Q: My high school-aged daughter and son have been assigned to watch C-SPAN and political shows about the presidential election. She supports Hillary Clinton. He's for Donald Trump. They end up screaming at each other. I've had to warn my son to stop using disrespectful, offensive language and my daughter to stop throwing things at the TV. This is crazy. Help!
A: I'll say this for their teachers: They aren't backing away from teaching this election as some have said they are. A Texas history teacher (who asked that her name not be used) wrote me to say, "I love teaching the presidential election, but this year I'm scaling back because the administration warned teachers to 'stay objective.' I work in a diverse school. I would not be able to let the divisive, anti-immigrant rhetoric go unchallenged. Instead of class discussions, I assign online games from iCivics.org because students can work through them thoughtfully and be held accountable for their views."
For decorum at your dinner table, two teachers who've taught three decades of elections offer this advice:
"Since the kids have gone all 'Lord of the Flies' on Mom, adopt the 'pass the conch' technique from the book," says Newton, Massachusetts, educator Marj Montgomery. "Choose any object. No one may speak without that object in hand. No one. If they haven't read 'Lord of the Flies,' do so with them. Enjoy the discussions it prompts."
Illinois educator Kevin Pobst suggests not allowing them "to watch programs together if they cannot conduct themselves with civility, period. Break the rule and the TV goes off. Then they suffer the consequence of not getting the assignment done."
Discuss what their goal is when they argue. "Do they want to persuade each other, or are they just expressing their preference to insult?" Pobst asks. "Vicious, yelled, personal arguing is not persuasive. It's mutual offensiveness. No one persuades by offending. You persuade by making a rational, fact-based case for your ideas, not an emotional rant."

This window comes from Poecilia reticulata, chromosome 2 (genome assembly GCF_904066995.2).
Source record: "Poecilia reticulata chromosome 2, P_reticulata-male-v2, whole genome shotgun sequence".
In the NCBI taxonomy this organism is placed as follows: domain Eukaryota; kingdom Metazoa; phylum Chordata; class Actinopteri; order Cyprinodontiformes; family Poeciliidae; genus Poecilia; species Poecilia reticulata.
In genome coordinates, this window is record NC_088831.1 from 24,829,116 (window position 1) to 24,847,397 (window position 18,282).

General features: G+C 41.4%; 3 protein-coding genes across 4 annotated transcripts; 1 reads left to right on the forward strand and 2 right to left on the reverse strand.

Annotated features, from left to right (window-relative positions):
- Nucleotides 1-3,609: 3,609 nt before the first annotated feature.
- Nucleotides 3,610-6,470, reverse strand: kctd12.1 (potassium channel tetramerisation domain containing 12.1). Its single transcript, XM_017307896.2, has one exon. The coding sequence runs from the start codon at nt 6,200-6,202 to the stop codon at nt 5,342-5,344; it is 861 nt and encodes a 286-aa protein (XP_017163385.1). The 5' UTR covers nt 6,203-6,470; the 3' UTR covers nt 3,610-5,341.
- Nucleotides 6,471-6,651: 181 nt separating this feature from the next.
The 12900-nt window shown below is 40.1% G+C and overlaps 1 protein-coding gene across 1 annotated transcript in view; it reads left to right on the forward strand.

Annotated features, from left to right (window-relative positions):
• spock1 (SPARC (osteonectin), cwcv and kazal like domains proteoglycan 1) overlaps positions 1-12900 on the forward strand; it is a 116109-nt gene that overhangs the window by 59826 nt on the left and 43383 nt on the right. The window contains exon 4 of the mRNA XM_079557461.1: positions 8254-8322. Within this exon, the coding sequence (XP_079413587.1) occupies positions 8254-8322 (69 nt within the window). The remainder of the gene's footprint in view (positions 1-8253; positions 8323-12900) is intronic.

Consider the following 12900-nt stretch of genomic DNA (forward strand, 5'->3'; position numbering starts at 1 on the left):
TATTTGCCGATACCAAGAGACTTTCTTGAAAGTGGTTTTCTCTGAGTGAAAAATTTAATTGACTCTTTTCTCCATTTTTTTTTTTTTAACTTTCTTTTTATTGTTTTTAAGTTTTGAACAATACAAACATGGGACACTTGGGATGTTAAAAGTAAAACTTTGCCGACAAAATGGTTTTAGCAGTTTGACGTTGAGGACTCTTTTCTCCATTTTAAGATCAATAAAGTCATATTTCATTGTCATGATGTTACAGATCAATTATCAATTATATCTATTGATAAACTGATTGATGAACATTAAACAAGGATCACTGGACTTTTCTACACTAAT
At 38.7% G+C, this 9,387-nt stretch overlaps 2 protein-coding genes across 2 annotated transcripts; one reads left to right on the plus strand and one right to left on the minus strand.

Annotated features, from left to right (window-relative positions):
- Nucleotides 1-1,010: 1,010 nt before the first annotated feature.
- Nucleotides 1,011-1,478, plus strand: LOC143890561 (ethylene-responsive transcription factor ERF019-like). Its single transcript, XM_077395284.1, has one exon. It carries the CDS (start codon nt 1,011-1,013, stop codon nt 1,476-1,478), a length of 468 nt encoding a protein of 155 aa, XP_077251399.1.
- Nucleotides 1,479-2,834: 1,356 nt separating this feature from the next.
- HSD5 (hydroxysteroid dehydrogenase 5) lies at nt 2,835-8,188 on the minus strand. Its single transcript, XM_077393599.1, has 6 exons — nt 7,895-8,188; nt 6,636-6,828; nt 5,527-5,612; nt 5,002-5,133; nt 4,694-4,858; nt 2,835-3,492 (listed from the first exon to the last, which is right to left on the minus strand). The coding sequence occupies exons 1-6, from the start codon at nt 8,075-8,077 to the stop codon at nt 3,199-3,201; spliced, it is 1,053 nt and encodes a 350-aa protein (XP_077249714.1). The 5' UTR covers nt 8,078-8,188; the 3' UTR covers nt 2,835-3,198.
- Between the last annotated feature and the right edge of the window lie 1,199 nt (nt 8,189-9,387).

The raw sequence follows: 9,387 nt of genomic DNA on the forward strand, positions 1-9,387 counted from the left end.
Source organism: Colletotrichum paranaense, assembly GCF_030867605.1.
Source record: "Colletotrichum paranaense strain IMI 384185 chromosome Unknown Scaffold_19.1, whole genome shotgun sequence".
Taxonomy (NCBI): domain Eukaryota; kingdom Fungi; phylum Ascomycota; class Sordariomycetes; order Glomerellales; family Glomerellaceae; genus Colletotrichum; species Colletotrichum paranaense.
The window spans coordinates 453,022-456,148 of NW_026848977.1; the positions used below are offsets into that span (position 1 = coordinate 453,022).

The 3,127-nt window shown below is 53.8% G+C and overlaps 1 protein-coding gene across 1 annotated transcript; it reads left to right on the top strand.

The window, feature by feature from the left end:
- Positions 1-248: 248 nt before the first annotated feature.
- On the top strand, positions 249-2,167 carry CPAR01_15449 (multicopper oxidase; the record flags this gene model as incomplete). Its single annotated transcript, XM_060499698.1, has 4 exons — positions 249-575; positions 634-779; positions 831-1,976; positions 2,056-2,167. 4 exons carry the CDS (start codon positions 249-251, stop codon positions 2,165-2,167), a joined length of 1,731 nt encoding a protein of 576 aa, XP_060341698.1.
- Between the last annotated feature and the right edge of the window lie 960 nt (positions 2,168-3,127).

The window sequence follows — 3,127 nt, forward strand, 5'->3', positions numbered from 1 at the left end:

Montgomery suggests using debate and mock trial techniques. After they make a case for their candidate, "have them switch sides," she says. "That turns down the volume. Daughter speaks for Trump, son for Hillary. Nothing comes out of either's mouth without checking the fact with an unbiased fact-check site. Mom can even sound an obnoxious noisemaker when any statement is found to be false." (See factcheck.org, politifact.com and the Fact Checker at washingtonpost.com.)
For a meaty discussion (and history lesson), "make a short list of successful presidents. Ask them to figure out what the job description really is," says Montgomery. "Discuss demonstrated skills and personality traits."
As for your son and daughter, Pobst says, "Their own relationship will, God willing, go on for another 60 to 70 years, while electoral preferences are time-bound. They shouldn't fall into a pattern of talking to each other in ways that will undermine their relationship -- or turn each other into cartoon characters."
While these election-driven arguments are clearly frustrating you as parent, Montgomery says, "Rejoice that your kids are involved in the political process -- noisy and uncomfortable as it is. It's way preferable to the teenage shrug, followed by the mantra, 'Whatever.'"
Find useful election resources at Harvard's justiceinschools.org, c-spanclassroom.org and newseumed.org.
(Do you have a question about your child's education? Email it to Leanna@aplusadvice.com. Leanna Landsmann is an education writer who began her career as a classroom teacher. She has served on education commissions, visited classrooms in 49 states to observe best practices, and founded Principal for a Day in New York City.)